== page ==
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Sideloading 18.04.2023
About iOS 17 and Sideloading Apps

In recent years, Apple has made it increasingly difficult for users to install apps from sources other than the App Store on their iOS devices. However, there are rumors that Apple may eventually opens their systems to sideloading apps with the next release of iOS 17.

Something that's been possible for over a decade, using AppDB with signing certificates or a "jailbreak".


How does sideloading work?


Installing programs on your smartphone from locations other than the official App Store is known as sideloading. This can involve downloading apps directly from websites, installing them through developer accounts, or installing them from third-party app stores.



Why Sideloading Is Important


For many iOS users, sideloading is crucial for a number of reasons. One benefit is that it enables users to download apps that are not listed on the App Store. Users who reside in nations where particular apps are restricted or users who wish to install apps that have been booted from the App Store for various reasons may find this to be especially helpful. It also enables users to "Try before they buy" by installing normally paid apps for free.
Developers that wish to test their apps on iOS devices without going through the App Store approval procedure may find sideloading to be helpful. Developers working on experimental or niche apps that might not adhere to Apple's rigorous App Store criteria can especially benefit from this.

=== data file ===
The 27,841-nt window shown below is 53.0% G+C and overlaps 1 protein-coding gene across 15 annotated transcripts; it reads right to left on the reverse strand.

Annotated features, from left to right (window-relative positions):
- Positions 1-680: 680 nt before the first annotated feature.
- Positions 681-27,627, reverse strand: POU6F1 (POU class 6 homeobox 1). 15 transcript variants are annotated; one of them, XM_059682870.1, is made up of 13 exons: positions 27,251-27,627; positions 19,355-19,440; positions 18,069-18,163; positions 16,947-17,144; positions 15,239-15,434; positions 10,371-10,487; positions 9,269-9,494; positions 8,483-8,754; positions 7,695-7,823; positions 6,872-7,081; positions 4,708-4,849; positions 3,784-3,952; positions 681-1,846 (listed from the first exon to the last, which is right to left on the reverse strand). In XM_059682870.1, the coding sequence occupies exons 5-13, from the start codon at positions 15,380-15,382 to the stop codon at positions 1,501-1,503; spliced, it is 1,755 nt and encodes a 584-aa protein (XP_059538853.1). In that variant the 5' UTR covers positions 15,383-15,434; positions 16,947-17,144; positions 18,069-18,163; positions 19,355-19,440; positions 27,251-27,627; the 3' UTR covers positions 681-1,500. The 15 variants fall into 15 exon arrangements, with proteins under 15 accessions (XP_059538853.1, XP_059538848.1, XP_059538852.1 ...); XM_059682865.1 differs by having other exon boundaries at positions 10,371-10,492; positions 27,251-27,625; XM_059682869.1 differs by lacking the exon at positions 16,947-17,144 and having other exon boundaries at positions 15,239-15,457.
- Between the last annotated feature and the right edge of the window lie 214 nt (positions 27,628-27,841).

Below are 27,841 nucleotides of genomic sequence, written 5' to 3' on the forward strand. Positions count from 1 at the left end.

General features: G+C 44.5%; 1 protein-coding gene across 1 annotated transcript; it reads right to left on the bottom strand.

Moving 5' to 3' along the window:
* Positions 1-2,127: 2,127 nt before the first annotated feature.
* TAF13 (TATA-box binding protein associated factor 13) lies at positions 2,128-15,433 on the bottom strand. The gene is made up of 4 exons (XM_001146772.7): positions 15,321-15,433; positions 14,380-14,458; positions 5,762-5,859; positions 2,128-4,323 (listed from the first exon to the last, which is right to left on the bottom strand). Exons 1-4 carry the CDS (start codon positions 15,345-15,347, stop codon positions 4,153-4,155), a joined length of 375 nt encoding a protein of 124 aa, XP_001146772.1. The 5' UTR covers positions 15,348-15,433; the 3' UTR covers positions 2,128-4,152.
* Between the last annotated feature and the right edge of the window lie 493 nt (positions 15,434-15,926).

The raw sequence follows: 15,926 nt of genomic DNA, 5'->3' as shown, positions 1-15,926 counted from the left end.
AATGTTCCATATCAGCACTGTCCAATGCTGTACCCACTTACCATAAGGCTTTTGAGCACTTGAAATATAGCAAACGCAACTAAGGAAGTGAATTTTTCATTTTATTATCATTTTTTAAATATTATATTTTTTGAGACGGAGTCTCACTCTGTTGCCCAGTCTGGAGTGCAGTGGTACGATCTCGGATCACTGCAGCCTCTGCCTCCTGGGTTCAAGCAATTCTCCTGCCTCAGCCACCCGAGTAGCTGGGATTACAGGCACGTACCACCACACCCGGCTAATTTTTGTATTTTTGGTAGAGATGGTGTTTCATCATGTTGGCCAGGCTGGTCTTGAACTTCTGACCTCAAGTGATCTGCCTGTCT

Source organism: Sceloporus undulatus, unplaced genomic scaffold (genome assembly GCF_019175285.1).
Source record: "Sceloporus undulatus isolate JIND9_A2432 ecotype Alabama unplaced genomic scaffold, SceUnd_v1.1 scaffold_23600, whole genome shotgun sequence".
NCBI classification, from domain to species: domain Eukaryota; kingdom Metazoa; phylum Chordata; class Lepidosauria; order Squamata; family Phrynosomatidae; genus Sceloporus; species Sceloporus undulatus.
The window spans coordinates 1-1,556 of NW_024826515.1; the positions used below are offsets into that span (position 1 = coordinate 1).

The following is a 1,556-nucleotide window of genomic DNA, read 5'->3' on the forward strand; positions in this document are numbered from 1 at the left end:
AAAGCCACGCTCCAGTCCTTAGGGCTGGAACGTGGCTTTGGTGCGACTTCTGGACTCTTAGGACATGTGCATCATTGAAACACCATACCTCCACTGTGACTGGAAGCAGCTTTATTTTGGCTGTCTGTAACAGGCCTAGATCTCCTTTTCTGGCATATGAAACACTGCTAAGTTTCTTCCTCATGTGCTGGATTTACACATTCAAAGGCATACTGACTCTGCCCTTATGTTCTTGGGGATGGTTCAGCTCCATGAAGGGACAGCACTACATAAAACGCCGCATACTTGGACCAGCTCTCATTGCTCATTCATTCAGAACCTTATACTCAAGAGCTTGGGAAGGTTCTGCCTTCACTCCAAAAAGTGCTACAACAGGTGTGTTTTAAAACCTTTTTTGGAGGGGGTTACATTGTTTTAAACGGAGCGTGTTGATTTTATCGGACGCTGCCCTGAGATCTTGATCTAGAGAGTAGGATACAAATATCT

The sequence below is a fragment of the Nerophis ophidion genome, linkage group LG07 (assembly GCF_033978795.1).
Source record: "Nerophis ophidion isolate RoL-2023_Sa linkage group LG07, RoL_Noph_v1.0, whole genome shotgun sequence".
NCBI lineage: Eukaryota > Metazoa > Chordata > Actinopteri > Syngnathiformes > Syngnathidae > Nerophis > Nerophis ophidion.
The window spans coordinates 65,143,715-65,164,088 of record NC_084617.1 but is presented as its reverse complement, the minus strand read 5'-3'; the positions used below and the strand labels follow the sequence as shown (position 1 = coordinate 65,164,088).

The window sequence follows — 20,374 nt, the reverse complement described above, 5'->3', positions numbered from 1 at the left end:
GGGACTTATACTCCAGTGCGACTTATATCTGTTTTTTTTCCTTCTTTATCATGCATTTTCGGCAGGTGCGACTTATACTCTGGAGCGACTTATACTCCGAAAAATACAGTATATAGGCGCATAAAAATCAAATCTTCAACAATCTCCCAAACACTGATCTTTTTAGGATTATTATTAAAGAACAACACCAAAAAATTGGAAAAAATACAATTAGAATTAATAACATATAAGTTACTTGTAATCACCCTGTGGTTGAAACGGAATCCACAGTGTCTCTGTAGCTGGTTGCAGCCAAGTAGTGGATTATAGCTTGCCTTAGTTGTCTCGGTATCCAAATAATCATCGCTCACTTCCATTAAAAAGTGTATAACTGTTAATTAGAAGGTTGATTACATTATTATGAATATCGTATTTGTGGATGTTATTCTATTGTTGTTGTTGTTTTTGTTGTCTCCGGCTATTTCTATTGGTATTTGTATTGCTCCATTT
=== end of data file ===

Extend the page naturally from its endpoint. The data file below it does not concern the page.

Expectations for iOS 17


Although Apple has not made any official announcements on sideloading in iOS 17, there are numerous rumors and leaks that indicate it may eventually be possible. Apple is reportedly considering officially enabling customers to download software from outside the AppStore, provided that those app stores adhere to specific security standards.

Other speculations claim that Apple may permit developers to bypass the App Store and give beta versions of their products directly to users, instead of being forced to use Apple TestFlight. This would be a substantial departure from Apple's existing practice, which mandates that all apps through a rigorous vetting procedure before being allowed to be featured on the App Store.


Of course, keep in mind that these are just rumors, and Apple may ultimately decide against providing sideloading in iOS 17. If the rumors are true, it will be a change that will affect how users can use platforms like AppDB.


Conclusion


For years, sideloading has been a contentious issue in the iOS community, with many users and developers urging Apple to allow more flexibility in app installation and only services like AppDB making it possible. While there are no guarantees that sideloading will be a built-in option in iOS 17, rumors and leaks indicate that it may finally become possible without being forced to purchase signing certificates. If this is the case, it will be interesting to see how iOS users and developers use this newfound flexibility and how the "jailbreaking" and sideloading community will change.